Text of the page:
Similar to what President Obama said, we are a very diverse nation of diverse individuals. All United States citizens are free to worship whatever or whoever they would like: The Flying Spaghetti Monster, Thor, Poseidon, Jesus, Krishna, Allah, or nothing. Our freedoms from and of religion are very important and must be embraced in order to maintain our individual freedoms. If someone would like to follow precepts of a certain religion he/she may, but precepts or ideas ought not be the basis of lawmaking decisions or be displayed on governmental property; there are private churches, private schools, and other private institutions for that.

The phrase “In God we trust” was added to our money during the Red Scare.

Christmas is a Christian holiday!

Well, it’s actually not originally. The roots of this holiday were from old mythology and pagan ideas. Christmas was commercialized heavily and it is what it is now. If you like to celebrate the birth of Jesus on Christmas, great. Fine. Not everyone celebrates that, though…and the government should not display a message of supporting Christianity to the people.
More on Christmas roots: http://www.simpletoremember.com/vitals/Christmas_TheRealStory.htm

It seems that in this case that the majority of the people in Luzerne County (and maybe you aren’t one of them) know almost nothing about the law, and even if they do, would rather that the law be subverted in lieu of their [religious] beliefs and ideas. That is a very sad situation that would cause the founding fathers of our nation to roll over in their graves if that were possible.

I have received so much hate regarding this…and why? Many religious people (and maybe you aren’t one of them) are willing to ignore the facts, close their ears, not read well-crafted arguments, and just run a campaign of hate against me. So much for loving Christians. Some, though, have actually agreed with me and sent me good wishes, congratulations for standing up for what is right, and even prayers. I greatly commend these people who sent me well wishes and have expressed my thanks to them.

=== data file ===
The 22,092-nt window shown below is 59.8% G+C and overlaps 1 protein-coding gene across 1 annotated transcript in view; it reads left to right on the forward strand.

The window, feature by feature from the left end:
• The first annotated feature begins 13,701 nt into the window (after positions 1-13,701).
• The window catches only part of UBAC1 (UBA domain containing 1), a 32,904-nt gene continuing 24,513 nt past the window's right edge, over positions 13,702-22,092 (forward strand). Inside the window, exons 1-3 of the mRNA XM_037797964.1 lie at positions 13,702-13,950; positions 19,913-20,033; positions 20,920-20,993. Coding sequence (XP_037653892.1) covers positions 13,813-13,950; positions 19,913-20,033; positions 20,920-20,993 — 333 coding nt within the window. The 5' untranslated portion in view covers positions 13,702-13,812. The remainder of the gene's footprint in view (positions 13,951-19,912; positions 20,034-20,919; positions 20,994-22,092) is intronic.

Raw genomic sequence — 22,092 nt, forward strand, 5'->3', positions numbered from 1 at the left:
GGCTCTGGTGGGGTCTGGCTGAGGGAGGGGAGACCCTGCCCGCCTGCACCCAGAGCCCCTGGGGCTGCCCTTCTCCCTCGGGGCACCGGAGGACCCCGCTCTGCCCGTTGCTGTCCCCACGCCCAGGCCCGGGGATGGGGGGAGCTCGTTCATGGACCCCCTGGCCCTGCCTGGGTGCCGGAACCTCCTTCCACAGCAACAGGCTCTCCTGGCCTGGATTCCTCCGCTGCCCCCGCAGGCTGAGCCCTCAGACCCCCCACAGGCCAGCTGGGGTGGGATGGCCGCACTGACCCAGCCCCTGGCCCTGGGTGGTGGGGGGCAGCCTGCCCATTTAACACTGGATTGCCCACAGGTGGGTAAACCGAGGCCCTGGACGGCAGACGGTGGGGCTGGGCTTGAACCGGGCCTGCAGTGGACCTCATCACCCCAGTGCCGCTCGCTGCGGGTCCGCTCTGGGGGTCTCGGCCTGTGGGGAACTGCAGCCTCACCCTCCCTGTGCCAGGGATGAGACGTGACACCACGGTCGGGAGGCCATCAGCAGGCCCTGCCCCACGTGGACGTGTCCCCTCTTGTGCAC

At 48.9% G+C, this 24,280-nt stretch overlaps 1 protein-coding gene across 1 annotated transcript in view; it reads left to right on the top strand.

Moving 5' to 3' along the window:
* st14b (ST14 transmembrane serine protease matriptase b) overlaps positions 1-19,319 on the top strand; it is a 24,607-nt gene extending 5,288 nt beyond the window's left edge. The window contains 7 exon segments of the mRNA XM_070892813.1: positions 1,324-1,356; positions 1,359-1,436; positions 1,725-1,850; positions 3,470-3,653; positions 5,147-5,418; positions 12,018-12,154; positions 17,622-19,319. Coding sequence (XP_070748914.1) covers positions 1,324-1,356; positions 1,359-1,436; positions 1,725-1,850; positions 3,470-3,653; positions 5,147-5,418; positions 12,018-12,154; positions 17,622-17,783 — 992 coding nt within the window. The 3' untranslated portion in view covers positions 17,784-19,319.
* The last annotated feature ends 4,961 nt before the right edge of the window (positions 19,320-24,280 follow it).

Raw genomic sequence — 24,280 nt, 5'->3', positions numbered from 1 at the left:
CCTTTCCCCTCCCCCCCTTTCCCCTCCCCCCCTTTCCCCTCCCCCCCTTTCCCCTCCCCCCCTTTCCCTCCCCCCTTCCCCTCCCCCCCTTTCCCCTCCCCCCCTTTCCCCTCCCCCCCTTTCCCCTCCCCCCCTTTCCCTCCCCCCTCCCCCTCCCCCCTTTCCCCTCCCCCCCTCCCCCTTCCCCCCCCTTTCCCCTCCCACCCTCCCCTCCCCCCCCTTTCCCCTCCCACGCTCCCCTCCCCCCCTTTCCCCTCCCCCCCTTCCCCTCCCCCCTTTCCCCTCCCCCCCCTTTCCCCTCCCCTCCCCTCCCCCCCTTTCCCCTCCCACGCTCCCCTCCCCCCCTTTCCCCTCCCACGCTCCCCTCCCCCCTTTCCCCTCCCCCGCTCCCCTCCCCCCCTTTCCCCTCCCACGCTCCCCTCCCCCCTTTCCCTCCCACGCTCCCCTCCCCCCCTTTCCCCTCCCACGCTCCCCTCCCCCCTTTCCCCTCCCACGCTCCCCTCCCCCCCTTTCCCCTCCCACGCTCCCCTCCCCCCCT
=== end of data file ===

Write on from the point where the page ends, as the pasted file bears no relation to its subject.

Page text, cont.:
Of course all Christians aren’t bad people.
Of course some Christians have made an effort to make a personal decision about religion and not just blindly follow.

The majority of people who are opposing me are certainly not very intelligent and are just resorting to personal attacks. (though maybe you are). Just read the comments on the articles and my Facebook wall. Look at Craigslist, Google me, etc. A Facebook group that is bashing me has blocked me from responding/joining.

Hate me, love me, disagree with me, whatever.
I’m very serious about the matters I take seriously whether they be gaming, atheism, religion, or the separation of church and state. If you don’t like it, fine, but my legal and personal reasons for doing this are well-substantiated and I am 100% justified in all I have done in this situation.

If you would like to have a reasonable discussion with me, feel free to do so, but don’t resort to personal attacks!